Go to TheBoatGalley.com and check out the blade safes they recommend. I used those in my van and they worked well if being harder to open is not a problem.
Thanks, Linda! I noticed those on the web and wondered about real-world use. I also bookmarked that website, as it seems like very useful info for a drier voyage, and it’s very well written!
Yup. I learned a lot from that site.
Doug, you might also consider that you haven’t found the right mag strip yet. The one I bought about 10 years ago has been holding knives without incident against the wall above my stove. I did have a little trouble with heavy objects, like ladles and big spoons, but never knives unless I put them right at the end. The knives would sometimes move around very slightly, and could vibrate off the strip if placed within a few centimeters of the end. But they never just let go, and I have hauled this trailer over some of the roughest jeep roads in Colorado. Items have bounced out of baskets elsewhere, but the knives stay put. Occasionally I have to straighten them.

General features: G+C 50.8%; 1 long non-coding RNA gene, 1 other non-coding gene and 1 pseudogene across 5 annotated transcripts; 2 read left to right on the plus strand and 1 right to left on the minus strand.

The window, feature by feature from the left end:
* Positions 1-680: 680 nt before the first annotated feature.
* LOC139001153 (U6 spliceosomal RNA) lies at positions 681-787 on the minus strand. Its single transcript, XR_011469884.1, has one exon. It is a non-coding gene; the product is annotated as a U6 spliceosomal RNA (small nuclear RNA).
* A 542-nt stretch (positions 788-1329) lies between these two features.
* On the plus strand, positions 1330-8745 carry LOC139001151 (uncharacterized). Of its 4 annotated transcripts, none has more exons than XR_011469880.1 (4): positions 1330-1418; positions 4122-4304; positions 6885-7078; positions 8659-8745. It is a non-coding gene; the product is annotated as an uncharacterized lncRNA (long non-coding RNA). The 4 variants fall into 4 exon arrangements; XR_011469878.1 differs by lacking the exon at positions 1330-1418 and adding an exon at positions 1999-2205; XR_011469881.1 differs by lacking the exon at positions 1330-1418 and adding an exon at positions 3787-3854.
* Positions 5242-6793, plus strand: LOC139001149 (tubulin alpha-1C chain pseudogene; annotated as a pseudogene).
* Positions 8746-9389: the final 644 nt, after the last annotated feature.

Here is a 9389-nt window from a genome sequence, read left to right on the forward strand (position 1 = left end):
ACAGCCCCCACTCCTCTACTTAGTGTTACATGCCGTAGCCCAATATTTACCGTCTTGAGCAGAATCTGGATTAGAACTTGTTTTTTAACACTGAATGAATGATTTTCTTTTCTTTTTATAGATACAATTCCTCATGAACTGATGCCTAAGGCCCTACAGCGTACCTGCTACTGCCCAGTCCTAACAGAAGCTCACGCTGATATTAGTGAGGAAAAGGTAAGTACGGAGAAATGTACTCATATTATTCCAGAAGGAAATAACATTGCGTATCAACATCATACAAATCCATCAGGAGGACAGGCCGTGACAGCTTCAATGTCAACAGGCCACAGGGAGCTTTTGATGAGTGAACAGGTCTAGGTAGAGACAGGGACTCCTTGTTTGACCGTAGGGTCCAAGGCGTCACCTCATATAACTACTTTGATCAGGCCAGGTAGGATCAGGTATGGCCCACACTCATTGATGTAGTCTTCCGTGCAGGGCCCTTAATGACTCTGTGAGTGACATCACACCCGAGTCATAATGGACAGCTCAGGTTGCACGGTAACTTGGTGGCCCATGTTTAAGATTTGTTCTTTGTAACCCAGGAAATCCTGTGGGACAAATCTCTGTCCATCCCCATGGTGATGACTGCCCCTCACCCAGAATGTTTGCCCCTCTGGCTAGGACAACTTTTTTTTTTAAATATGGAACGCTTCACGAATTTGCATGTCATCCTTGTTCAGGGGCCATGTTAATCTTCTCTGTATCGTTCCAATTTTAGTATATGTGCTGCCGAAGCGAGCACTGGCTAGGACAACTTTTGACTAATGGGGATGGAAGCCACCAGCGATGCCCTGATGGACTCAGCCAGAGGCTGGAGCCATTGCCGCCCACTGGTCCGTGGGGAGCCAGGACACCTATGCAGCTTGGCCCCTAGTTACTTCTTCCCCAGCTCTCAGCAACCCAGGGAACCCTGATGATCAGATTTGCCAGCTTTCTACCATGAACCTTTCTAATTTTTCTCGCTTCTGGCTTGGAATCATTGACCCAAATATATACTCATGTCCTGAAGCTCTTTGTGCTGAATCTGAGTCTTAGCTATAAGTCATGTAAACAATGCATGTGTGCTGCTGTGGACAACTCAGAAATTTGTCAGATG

I wish I could give you the brand name, but it has been too long, and I don’t even remember where I got it. I just went out to look and there is no label on the thing. It consists of a plastic strip about 24 x 2 inches that mounts on the wall with screws. The magnets are two parallel ridges about an inch apart. They are quite powerful. You can feel them start to pull the knife in from about two inches out. One thing that probably helps is that I line the knives up point down, and rest the knife handle on the upper magnet, so the weight is actually borne by the plastic.
It looks a lot like this one, only mine is black:
I’ve had them and would need a short version, but for me it’s a matter of my flopping around on the floor trying to reach in deep beside an open door holding unshielded knife blades. Sooner or later, I’d get sliced and it wouldn’t be pretty. Thank you, though. The “right one” would more resemble a tall flat mountable butcher block holding the blades in a position similar to a magnetic strip.